A French citizen appeared in a Manhattan federal court on March 10, pleading guilty to obstructing a government investigation into bribes paid to secure mining rights in Guinea. Mr. Frédéric Cilins, a 51-year-old businessman, had been arrested during an FBI sting in Jacksonville, Florida last April. His recent guilty plea will supersede the not guilty plea he originally entered with the court.
Mr. Cilins was allegedly acting on behalf of Beny Steinmetz Group Resources (BSGR), a Guernsey-based energy company. BSGR was founded by one of the richest people in the world, Beny Steinmetz.
The question, of course, is whether this guilty plea will be the end of the case or simply the first step to indict others or the company itself.
Mr. Cilins conducted business in the West African nation of Guinea between 2006 and 2010. During this time, Mr. Cilins had a business relationship with BSGR. BSGR was founded by Mr. Steinmetz, who has an estimated personal wealth of $6 billion, according to Forbes.
Mr. Cilins and his associates established Pentler Holdings in return for a 17.65% equity stake in BSGR Guinea Ltd. BVI in March of 2006.
Pentler Holdings used Mr. Cilins’ extensive Guinean business experience to secure lucrative mining contracts for BSGR in the nation’s Simandou region. Through Pentler Holdings, Mr. Cilins’ efforts seemed to have greatly advanced BSGR’s interests. By 2008, the Guinean government ordered the region’s most prominent mining concern, Rio Tinto, to give BSGR half of the region’s rich iron deposits.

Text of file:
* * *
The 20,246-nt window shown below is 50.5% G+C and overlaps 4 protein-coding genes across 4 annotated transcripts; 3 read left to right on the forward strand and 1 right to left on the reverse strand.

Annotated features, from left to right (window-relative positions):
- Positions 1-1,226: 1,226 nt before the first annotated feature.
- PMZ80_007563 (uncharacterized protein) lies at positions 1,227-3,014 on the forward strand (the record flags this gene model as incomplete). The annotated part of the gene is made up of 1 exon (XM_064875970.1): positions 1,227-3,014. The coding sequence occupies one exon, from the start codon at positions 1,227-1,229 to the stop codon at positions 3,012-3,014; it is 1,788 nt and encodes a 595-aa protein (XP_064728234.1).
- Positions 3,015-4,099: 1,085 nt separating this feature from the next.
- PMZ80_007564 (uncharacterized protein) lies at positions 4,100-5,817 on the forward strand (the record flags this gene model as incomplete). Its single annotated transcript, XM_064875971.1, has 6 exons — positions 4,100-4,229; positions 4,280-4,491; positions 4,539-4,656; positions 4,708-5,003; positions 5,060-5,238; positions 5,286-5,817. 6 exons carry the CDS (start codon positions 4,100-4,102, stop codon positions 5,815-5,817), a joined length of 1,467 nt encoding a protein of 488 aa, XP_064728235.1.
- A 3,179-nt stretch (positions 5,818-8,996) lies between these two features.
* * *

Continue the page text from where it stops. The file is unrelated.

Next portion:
Obtaining these mineral rights from Rio Tinto was a major coup. But was it the product of illegal bribes?
BSGR has not yet been charged with any wrongdoing and maintains that it never committed any illegal activity, though it has allegedly been investigated by the Department of Justice.
Nevertheless, in response to Mr. Cilins’ case, BSGR released a statement to the media. The statement said that before 2006, BSGR had no permanent operations in the nation Guinea and simply turned to Mr. Cilins and two of his associates to help them increase their presence there.
BSGR does not shy away from public controversy, accusing George Soros and “his various NGOs” of a “smear campaign.”
Mr. Cilins’ indictment arose in connection with a government investigation under the FCPA which, of course, makes it unlawful for certain entities to make payments to foreign officials to assist in securing business.
The government apparently used wiretaps during the investigation, another example of the government using aggressive investigative techniques in white-collar cases.
During a government investigation into whether or not BSGR engaged in bribery to obtain and preserve its Simandou contracts, Mr. Cilins allegedly tried to keep evidence from coming before a grand jury.
In its criminal information, the government alleged that Mr. Cilins offered money to a cooperating witness to destroy documents. The government also alleged that Mr. Cilins asked the cooperating witness to provide him with documents that he planned to destroy himself.
The Guilty Plea
Speaking through a French interpreter at his hearing, Mr. Cilins told the court, “I offered money to a government witness to leave the U.S. to avoid questioning by the FBI.”
Mr. Cilins faces a maximum sentence of five years for his offense. However, the judge noted that he would likely receive between 37 and 46 months according to the sentencing guidelines, subject to deportation once his sentence has been served.